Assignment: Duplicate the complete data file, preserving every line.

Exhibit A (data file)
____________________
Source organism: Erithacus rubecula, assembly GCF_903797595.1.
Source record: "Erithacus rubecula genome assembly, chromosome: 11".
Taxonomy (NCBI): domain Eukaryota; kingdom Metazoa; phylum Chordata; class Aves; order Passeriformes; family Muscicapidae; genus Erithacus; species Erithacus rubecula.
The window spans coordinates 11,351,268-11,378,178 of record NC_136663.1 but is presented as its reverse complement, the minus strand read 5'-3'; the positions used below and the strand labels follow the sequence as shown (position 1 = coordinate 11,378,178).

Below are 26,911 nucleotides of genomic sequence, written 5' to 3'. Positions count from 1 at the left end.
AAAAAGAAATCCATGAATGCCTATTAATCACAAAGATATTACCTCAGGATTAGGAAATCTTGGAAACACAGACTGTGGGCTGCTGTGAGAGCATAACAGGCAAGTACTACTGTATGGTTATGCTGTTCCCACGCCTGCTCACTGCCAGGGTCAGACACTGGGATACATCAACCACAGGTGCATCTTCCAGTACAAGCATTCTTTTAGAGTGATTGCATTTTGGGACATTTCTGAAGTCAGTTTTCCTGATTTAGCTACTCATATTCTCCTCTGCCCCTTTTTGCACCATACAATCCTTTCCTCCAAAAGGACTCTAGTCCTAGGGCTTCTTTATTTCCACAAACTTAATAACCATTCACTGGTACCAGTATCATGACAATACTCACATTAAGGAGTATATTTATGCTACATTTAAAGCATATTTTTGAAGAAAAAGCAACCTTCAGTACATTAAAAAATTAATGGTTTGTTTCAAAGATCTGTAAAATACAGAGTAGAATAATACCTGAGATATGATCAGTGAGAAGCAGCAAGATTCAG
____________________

Source organism: Erithacus rubecula, assembly GCF_903797595.1.
Source record: "Erithacus rubecula genome assembly, chromosome: 11".
Taxonomy (NCBI): domain Eukaryota; kingdom Metazoa; phylum Chordata; class Aves; order Passeriformes; family Muscicapidae; genus Erithacus; species Erithacus rubecula.
The window spans coordinates 11,351,268-11,378,178 of record NC_136663.1 but is presented as its reverse complement, the minus strand read 5'-3'; the positions used below and the strand labels follow the sequence as shown (position 1 = coordinate 11,378,178).

Below are 26,911 nucleotides of genomic sequence, written 5' to 3'. Positions count from 1 at the left end.
AAAAAGAAATCCATGAATGCCTATTAATCACAAAGATATTACCTCAGGATTAGGAAATCTTGGAAACACAGACTGTGGGCTGCTGTGAGAGCATAACAGGCAAGTACTACTGTATGGTTATGCTGTTCCCACGCCTGCTCACTGCCAGGGTCAGACACTGGGATACATCAACCACAGGTGCATCTTCCAGTACAAGCATTCTTTTAGAGTGATTGCATTTTGGGACATTTCTGAAGTCAGTTTTCCTGATTTAGCTACTCATATTCTCCTCTGCCCCTTTTTGCACCATACAATCCTTTCCTCCAAAAGGACTCTAGTCCTAGGGCTTCTTTATTTCCACAAACTTAATAACCATTCACTGGTACCAGTATCATGACAATACTCACATTAAGGAGTATATTTATGCTACATTTAAAGCATATTTTTGAAGAAAAAGCAACCTTCAGTACATTAAAAAATTAATGGTTTGTTTCAAAGATCTGTAAAATACAGAGTAGAATAATACCTGAGATATGATCAGTGAGAAGCAGCAAGATTCAG